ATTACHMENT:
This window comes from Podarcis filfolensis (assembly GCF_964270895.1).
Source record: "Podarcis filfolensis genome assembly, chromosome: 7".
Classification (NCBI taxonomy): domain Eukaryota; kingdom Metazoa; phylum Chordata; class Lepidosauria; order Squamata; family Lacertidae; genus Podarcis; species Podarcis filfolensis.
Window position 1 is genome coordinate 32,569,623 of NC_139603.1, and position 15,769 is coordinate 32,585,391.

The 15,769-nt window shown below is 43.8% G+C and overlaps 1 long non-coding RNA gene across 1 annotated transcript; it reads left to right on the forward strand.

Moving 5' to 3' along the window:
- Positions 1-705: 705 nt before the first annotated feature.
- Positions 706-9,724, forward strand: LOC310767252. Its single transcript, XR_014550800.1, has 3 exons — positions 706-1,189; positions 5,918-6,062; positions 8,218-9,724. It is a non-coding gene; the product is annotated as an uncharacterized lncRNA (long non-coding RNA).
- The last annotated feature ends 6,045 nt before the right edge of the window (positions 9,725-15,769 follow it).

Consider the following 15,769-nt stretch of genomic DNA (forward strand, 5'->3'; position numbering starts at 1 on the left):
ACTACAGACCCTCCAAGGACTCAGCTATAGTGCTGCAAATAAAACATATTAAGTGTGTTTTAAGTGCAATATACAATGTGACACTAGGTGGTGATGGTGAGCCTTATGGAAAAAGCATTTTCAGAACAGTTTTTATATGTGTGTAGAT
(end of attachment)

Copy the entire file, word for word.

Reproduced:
This window comes from Podarcis filfolensis (assembly GCF_964270895.1).
Source record: "Podarcis filfolensis genome assembly, chromosome: 7".
Classification (NCBI taxonomy): domain Eukaryota; kingdom Metazoa; phylum Chordata; class Lepidosauria; order Squamata; family Lacertidae; genus Podarcis; species Podarcis filfolensis.
Window position 1 is genome coordinate 32,569,623 of NC_139603.1, and position 15,769 is coordinate 32,585,391.

The 15,769-nt window shown below is 43.8% G+C and overlaps 1 long non-coding RNA gene across 1 annotated transcript; it reads left to right on the forward strand.

Moving 5' to 3' along the window:
- Positions 1-705: 705 nt before the first annotated feature.
- Positions 706-9,724, forward strand: LOC310767252. Its single transcript, XR_014550800.1, has 3 exons — positions 706-1,189; positions 5,918-6,062; positions 8,218-9,724. It is a non-coding gene; the product is annotated as an uncharacterized lncRNA (long non-coding RNA).
- The last annotated feature ends 6,045 nt before the right edge of the window (positions 9,725-15,769 follow it).

Consider the following 15,769-nt stretch of genomic DNA (forward strand, 5'->3'; position numbering starts at 1 on the left):
ACTACAGACCCTCCAAGGACTCAGCTATAGTGCTGCAAATAAAACATATTAAGTGTGTTTTAAGTGCAATATACAATGTGACACTAGGTGGTGATGGTGAGCCTTATGGAAAAAGCATTTTCAGAACAGTTTTTATATGTGTGTAGAT